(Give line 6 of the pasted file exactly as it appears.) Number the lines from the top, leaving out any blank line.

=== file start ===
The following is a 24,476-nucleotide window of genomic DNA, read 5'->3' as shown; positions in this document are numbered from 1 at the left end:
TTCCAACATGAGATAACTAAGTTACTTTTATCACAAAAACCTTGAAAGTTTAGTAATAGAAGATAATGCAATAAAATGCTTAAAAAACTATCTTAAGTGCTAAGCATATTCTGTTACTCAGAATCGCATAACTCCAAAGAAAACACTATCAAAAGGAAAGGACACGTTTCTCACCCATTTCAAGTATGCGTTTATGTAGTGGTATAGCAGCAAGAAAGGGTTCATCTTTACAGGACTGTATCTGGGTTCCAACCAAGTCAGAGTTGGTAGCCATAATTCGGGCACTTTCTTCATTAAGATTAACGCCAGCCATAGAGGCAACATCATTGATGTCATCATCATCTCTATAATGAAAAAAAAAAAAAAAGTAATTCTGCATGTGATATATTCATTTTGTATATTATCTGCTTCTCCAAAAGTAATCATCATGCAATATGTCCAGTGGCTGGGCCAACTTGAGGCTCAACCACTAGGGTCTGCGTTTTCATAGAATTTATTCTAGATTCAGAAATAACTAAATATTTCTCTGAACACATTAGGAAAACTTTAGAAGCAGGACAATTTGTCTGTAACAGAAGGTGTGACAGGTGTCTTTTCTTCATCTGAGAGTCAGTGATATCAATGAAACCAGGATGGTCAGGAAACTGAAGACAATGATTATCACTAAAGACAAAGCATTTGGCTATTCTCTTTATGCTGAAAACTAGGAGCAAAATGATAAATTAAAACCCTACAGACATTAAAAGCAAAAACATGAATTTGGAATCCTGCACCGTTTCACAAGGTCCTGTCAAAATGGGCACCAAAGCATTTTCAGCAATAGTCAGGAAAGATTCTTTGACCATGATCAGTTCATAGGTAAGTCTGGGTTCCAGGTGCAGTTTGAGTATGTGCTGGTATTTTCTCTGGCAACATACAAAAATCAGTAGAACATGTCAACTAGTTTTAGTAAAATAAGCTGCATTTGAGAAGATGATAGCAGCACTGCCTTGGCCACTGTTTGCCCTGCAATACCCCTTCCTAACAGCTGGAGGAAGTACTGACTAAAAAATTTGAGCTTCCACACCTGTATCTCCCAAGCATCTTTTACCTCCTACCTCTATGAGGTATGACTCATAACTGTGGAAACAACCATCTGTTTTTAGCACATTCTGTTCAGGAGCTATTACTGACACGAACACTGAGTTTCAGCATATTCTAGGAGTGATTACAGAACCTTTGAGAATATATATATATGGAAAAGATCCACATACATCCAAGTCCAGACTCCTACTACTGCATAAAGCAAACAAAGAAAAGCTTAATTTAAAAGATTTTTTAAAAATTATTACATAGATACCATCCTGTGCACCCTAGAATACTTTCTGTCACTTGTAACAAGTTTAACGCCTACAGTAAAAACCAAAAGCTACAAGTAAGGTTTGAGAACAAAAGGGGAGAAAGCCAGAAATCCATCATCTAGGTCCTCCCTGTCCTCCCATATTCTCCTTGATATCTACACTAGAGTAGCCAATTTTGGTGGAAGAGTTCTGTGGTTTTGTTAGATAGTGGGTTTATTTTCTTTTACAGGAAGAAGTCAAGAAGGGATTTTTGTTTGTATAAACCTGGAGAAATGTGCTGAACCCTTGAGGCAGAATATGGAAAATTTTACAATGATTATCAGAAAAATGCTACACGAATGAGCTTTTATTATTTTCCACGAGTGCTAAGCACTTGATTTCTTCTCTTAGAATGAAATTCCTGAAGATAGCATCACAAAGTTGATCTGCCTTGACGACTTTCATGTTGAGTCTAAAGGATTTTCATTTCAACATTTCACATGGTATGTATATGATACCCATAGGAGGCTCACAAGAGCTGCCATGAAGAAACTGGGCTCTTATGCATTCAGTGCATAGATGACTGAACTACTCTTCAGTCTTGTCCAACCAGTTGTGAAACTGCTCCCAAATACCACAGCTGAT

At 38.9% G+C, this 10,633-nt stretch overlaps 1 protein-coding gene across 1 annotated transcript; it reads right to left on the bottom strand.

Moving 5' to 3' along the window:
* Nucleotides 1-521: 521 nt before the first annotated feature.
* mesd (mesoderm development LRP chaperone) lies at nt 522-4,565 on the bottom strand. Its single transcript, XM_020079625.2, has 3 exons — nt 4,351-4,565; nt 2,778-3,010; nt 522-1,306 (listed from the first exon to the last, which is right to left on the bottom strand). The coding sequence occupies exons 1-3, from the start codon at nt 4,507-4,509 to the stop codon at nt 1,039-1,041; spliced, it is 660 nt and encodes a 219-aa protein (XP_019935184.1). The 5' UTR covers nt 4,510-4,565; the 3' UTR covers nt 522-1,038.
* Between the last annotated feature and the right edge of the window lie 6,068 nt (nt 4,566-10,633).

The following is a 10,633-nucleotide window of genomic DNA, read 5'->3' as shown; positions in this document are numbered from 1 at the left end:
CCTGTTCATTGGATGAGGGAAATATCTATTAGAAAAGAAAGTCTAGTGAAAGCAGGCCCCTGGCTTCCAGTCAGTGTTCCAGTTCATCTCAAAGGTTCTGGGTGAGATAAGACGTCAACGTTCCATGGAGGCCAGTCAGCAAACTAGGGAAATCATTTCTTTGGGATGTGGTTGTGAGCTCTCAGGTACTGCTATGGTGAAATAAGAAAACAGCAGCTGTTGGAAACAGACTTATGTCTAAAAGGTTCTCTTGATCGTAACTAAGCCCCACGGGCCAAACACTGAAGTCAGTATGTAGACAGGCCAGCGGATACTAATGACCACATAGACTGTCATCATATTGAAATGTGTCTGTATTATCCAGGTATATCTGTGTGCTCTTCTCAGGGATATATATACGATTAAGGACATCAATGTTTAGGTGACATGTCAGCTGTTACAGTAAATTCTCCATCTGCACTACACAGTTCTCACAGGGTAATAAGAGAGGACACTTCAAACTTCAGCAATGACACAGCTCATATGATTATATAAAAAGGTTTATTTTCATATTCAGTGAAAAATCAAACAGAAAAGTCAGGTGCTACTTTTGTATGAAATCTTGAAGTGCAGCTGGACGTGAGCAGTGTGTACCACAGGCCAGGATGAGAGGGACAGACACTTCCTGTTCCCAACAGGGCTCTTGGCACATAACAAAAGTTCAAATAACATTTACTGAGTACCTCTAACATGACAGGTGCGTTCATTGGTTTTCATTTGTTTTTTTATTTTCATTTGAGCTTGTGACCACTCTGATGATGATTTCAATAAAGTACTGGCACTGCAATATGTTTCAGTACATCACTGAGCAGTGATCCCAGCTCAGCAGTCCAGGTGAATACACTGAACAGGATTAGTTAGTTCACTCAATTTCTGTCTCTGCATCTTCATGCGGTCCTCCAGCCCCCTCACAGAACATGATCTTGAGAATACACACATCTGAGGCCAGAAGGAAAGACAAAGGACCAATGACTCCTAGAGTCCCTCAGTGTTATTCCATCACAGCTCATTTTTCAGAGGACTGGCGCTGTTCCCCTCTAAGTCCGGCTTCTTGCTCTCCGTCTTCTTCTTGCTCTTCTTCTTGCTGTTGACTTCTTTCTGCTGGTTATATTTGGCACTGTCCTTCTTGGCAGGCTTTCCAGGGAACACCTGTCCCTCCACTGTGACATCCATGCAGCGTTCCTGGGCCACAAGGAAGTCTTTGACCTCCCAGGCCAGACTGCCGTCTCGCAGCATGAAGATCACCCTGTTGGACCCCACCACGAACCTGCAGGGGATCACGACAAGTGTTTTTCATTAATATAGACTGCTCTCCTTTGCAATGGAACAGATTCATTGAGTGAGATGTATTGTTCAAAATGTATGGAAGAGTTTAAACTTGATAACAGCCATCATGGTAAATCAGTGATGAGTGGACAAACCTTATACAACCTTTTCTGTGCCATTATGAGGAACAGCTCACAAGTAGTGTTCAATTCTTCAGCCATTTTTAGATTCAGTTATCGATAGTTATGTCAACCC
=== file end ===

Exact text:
* mesd (mesoderm development LRP chaperone) lies at nt 522-4,565 on the bottom strand. Its single transcript, XM_020079625.2, has 3 exons — nt 4,351-4,565; nt 2,778-3,010; nt 522-1,306 (listed from the first exon to the last, which is right to left on the bottom strand). The coding sequence occupies exons 1-3, from the start codon at nt 4,507-4,509 to the stop codon at nt 1,039-1,041; spliced, it is 660 nt and encodes a 219-aa protein (XP_019935184.1). The 5' UTR covers nt 4,510-4,565; the 3' UTR covers nt 522-1,038.